Recently a debate has arisen around the nature of workers, workers’ struggles, and unions amongst the broad libertarian or autonomist left. The aftermath of Occupy in the United States has corresponded to a number of happenings that have pushed unions to the center of debate.
Over the past ten years, many squats across Italy have begun opening self-organized sports centres, offering mostly (but not exclusively) combat disciplines and promoting anti-fascist values alongside a non-commercial training philosophy. In this article, we provide an overview of the antifascist sports in Italy, exploring its powerful blend of training and activism.
Politics has never been far from the surface in the world of combat sports. Whether we think of the boxer Primo Carnera, an icon of fascism in the 1930s, or Muhammad Ali, an icon of black power in the 1960s. Or of the predominance of Jews in East London’s boxing clubs before and immediately after World War 2, often using their training against Mosley’s British Union of Fascists.
Information has started circulating about Luigi Prieti, the man who opened fire early today against a group of carabinieri guarding Palazzo Chigi, the Palace of the Italian Government, injuring two police officers, Francesco Negri and Giuseppe Giangrande (who is in a critical condition and may be permanently paralysed).
The shooting took place just as the new members of the cabinet were taking their oath. After two months of political stalemate, the cabinet, brought together through dubious deals (“inciucio”) by politicians and experts from both sides of the political spectrum, was beginning its mandate; meanwhile, a few meters away, gunshots were being fired.
Last Saturday morning (20 April 2013), in Arborea, Sardinia, a thousand people gathered for the Earth March, organized by ProgReS (Progetu Repùblica de Sardigna, a Sardinian separatist party) and the No to Project Eleonora civic committee.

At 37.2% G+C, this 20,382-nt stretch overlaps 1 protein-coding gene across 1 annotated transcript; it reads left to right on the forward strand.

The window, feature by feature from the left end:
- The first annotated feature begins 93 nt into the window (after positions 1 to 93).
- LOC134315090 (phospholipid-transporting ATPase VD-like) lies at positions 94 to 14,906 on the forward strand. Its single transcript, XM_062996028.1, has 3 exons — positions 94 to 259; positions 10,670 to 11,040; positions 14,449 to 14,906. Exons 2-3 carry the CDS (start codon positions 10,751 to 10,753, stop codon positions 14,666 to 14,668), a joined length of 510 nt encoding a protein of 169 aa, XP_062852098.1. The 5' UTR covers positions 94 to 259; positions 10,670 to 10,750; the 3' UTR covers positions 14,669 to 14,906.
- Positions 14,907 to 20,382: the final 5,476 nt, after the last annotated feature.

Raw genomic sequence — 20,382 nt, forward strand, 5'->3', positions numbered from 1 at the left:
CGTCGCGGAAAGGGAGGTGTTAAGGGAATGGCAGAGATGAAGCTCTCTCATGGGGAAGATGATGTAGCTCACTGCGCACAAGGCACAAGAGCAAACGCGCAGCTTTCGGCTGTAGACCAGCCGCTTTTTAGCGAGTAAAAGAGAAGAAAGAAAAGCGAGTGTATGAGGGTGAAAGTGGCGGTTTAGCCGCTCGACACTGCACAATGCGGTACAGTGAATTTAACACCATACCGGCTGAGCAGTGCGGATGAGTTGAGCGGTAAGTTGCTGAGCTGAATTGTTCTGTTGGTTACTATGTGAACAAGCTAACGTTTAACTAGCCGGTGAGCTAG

This was a curtain-raiser for the following day, World Earth Day, when marches were held across Italy, including Sardinia, about the protection of unoccupied land and fertile ground.
Tensions between claimants and jobcentre workers over sanctions have been rising for some time. Now, with the Public and Commercial Services union stifling rank-and-file efforts to initiate a non-cooperation campaign, they threaten to boil over into active hostility. How can we avoid this – and resist sanctions?
Universal Credit is set to replace Job Seeker’s Allowance, Employment & Support Allowance, income support, housing benefit and tax credits. The single payment will be less than the five separate benefits, making it a welfare cut as well as a significant reform. It is going live with a trial at Ashton-under-Lyne jobcentre from 29 April.
Children are watching. And they are frightened by our indifference to fascism.
Original post published here. Thanks to Luca Pisapia and La Privata Repubblica.
“Always historicize.” Fredric Jameson
Healthcare workers at the San Raffaele Hospital in Milan protest after receiving the first 40 letters of redundancy. After a general assembly, the struggling workers occupied the hospital reception and the roof of the building, prompting the heavy-handed response by police.
It has been a week of renewed struggle at Milan’s San Raffaele Hospital, with mass meetings, rooftop occupations, demonstrations and fights with the police.
Giorgio Napolitano is elected as Italy's president for a second mandate, an unprecedented event in the institutional history of the country. His re-election follows a few days of political stalemate and chaos and was welcomed by loud protests, emphasizing the political crisis and the inner contradictions of the Italian Democratic Party.
As of April 20, 2013, Giorgio Napolitano is the new elected president of the Italian Republic. The 87-year old was elected for his second mandate with 738 votes after 5 failed rounds of elections.* None of his predecessors had ever served for a second mandate: reelection of an outgoing President is an unprecedented event in the history of the Italian Republic.
With the recent Labor Notes Troublemaker's School in mind, how can labor begin to further tie into the housing struggle? Voices from We Are Oregon, Labor Notes, and elsewhere say that this may be from finding an "intersection" in struggle.
Neighborhood organizing, maybe because it is currently En Vogue for many radicals, is usually not thought of within the context of America's history of social movements.
More than twenty migrant workers were injured when their bosses fired on them with shotguns on Wednesday.
Bosses at a strawberry farm in Manolada, Ileia opened fire on workers demanding back pay on Wednesday afternoon. More than 20 people were wounded and taken to hospital after the attack. The majority of the workers were immigrants from Bangladesh.